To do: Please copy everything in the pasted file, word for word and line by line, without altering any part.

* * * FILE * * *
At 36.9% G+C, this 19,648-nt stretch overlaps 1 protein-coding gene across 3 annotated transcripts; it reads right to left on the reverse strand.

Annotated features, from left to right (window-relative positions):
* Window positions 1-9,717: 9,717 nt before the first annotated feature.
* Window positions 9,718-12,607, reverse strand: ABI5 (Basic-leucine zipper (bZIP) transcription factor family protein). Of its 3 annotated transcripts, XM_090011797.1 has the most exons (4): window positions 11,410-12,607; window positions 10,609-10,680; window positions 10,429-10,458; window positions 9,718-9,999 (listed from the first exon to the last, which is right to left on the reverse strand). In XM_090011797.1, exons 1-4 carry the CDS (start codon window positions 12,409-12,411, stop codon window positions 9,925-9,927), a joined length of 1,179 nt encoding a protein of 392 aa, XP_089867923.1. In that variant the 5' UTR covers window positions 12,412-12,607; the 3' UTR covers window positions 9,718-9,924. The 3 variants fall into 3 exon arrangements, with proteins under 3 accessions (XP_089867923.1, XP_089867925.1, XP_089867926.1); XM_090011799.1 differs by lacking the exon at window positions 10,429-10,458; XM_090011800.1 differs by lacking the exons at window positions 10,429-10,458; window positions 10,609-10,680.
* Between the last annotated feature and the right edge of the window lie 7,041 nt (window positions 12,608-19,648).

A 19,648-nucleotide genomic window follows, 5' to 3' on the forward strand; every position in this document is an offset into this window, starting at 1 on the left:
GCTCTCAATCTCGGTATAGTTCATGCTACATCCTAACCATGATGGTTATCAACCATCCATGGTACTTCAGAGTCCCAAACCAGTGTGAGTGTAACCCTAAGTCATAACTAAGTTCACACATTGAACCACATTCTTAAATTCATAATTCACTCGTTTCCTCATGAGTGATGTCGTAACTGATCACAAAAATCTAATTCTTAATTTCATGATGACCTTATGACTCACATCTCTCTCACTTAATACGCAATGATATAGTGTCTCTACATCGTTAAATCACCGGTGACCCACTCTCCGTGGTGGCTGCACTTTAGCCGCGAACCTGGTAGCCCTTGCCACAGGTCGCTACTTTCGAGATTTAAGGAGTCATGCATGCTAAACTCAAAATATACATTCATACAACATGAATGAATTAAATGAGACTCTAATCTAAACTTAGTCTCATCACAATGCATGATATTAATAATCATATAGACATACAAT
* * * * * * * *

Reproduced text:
At 36.9% G+C, this 19,648-nt stretch overlaps 1 protein-coding gene across 3 annotated transcripts; it reads right to left on the reverse strand.

Annotated features, from left to right (window-relative positions):
* Window positions 1-9,717: 9,717 nt before the first annotated feature.
* Window positions 9,718-12,607, reverse strand: ABI5 (Basic-leucine zipper (bZIP) transcription factor family protein). Of its 3 annotated transcripts, XM_090011797.1 has the most exons (4): window positions 11,410-12,607; window positions 10,609-10,680; window positions 10,429-10,458; window positions 9,718-9,999 (listed from the first exon to the last, which is right to left on the reverse strand). In XM_090011797.1, exons 1-4 carry the CDS (start codon window positions 12,409-12,411, stop codon window positions 9,925-9,927), a joined length of 1,179 nt encoding a protein of 392 aa, XP_089867923.1. In that variant the 5' UTR covers window positions 12,412-12,607; the 3' UTR covers window positions 9,718-9,924. The 3 variants fall into 3 exon arrangements, with proteins under 3 accessions (XP_089867923.1, XP_089867925.1, XP_089867926.1); XM_090011799.1 differs by lacking the exon at window positions 10,429-10,458; XM_090011800.1 differs by lacking the exons at window positions 10,429-10,458; window positions 10,609-10,680.
* Between the last annotated feature and the right edge of the window lie 7,041 nt (window positions 12,608-19,648).

A 19,648-nucleotide genomic window follows, 5' to 3' on the forward strand; every position in this document is an offset into this window, starting at 1 on the left:
GCTCTCAATCTCGGTATAGTTCATGCTACATCCTAACCATGATGGTTATCAACCATCCATGGTACTTCAGAGTCCCAAACCAGTGTGAGTGTAACCCTAAGTCATAACTAAGTTCACACATTGAACCACATTCTTAAATTCATAATTCACTCGTTTCCTCATGAGTGATGTCGTAACTGATCACAAAAATCTAATTCTTAATTTCATGATGACCTTATGACTCACATCTCTCTCACTTAATACGCAATGATATAGTGTCTCTACATCGTTAAATCACCGGTGACCCACTCTCCGTGGTGGCTGCACTTTAGCCGCGAACCTGGTAGCCCTTGCCACAGGTCGCTACTTTCGAGATTTAAGGAGTCATGCATGCTAAACTCAAAATATACATTCATACAACATGAATGAATTAAATGAGACTCTAATCTAAACTTAGTCTCATCACAATGCATGATATTAATAATCATATAGACATACAAT